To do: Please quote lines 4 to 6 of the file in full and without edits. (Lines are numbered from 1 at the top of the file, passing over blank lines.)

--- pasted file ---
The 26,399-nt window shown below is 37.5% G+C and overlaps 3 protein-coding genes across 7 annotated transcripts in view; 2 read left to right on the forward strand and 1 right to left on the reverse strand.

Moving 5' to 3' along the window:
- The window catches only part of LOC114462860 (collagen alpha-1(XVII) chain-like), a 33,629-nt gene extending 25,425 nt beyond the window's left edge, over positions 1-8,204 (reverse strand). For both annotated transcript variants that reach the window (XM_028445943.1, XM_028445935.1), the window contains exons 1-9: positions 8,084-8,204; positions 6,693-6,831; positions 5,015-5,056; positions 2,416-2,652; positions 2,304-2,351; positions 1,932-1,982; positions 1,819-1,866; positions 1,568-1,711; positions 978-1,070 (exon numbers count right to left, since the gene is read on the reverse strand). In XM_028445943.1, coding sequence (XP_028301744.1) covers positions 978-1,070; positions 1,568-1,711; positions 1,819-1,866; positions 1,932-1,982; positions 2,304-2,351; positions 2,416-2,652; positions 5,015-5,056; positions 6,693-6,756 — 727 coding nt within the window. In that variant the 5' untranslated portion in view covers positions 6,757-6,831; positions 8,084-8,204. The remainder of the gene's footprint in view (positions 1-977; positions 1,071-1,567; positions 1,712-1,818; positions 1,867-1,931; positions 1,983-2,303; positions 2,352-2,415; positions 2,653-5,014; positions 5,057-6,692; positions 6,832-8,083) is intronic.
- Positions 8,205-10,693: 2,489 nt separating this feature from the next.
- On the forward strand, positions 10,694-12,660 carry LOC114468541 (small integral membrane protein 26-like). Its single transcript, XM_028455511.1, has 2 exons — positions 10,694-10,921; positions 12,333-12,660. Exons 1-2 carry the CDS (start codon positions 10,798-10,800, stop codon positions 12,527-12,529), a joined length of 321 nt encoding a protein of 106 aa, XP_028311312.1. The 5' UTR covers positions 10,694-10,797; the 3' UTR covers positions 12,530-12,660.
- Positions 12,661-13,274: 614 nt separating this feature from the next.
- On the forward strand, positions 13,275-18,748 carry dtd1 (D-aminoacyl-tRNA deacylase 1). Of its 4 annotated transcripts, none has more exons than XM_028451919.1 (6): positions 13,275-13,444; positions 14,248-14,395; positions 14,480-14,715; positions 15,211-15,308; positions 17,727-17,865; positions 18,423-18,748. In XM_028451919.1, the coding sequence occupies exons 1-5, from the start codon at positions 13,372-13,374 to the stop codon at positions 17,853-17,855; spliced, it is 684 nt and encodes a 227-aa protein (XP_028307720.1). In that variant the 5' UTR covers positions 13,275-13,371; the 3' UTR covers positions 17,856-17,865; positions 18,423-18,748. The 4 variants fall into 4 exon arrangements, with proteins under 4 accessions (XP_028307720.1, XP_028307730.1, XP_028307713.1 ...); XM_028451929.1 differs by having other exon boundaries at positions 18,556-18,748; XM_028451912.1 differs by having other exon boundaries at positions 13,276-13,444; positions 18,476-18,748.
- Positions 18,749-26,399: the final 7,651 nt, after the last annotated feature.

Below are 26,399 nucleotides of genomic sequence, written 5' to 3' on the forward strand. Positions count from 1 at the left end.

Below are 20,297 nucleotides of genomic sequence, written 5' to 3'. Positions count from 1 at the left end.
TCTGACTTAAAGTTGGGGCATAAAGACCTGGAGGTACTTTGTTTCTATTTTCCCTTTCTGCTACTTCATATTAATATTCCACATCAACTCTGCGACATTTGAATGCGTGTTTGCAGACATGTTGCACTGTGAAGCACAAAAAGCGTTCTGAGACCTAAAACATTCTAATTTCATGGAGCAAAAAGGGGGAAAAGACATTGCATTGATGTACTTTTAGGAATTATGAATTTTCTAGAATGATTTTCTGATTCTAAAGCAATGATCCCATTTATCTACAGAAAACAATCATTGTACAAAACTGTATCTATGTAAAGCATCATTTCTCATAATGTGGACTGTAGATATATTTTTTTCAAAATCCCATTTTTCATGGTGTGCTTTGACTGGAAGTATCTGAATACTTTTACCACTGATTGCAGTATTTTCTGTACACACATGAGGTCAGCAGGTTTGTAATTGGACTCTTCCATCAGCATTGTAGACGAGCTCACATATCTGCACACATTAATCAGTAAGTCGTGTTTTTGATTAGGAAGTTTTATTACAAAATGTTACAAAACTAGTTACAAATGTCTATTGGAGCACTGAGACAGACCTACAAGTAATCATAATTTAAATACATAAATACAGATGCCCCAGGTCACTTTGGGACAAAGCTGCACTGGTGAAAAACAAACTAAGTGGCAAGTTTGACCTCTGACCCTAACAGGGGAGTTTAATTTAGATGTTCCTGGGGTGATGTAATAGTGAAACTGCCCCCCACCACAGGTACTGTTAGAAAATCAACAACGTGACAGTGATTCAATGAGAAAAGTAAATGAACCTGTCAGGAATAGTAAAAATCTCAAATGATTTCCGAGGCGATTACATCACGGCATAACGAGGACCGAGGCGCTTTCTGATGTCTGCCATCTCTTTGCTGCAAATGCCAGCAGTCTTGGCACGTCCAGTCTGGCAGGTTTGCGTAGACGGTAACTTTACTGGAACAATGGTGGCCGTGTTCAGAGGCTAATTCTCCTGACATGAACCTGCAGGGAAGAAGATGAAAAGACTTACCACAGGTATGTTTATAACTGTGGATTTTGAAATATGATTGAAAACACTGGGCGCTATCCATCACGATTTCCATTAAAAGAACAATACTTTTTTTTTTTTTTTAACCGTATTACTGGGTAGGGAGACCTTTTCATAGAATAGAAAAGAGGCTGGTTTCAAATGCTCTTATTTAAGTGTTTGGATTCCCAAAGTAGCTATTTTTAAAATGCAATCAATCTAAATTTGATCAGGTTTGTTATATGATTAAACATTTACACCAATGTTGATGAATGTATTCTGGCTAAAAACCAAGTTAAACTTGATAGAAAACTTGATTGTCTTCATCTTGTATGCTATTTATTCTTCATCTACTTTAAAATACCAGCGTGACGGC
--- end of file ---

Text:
- Positions 8,205-10,693: 2,489 nt separating this feature from the next.
- On the forward strand, positions 10,694-12,660 carry LOC114468541 (small integral membrane protein 26-like). Its single transcript, XM_028455511.1, has 2 exons — positions 10,694-10,921; positions 12,333-12,660. Exons 1-2 carry the CDS (start codon positions 10,798-10,800, stop codon positions 12,527-12,529), a joined length of 321 nt encoding a protein of 106 aa, XP_028311312.1. The 5' UTR covers positions 10,694-10,797; the 3' UTR covers positions 12,530-12,660.
- Positions 12,661-13,274: 614 nt separating this feature from the next.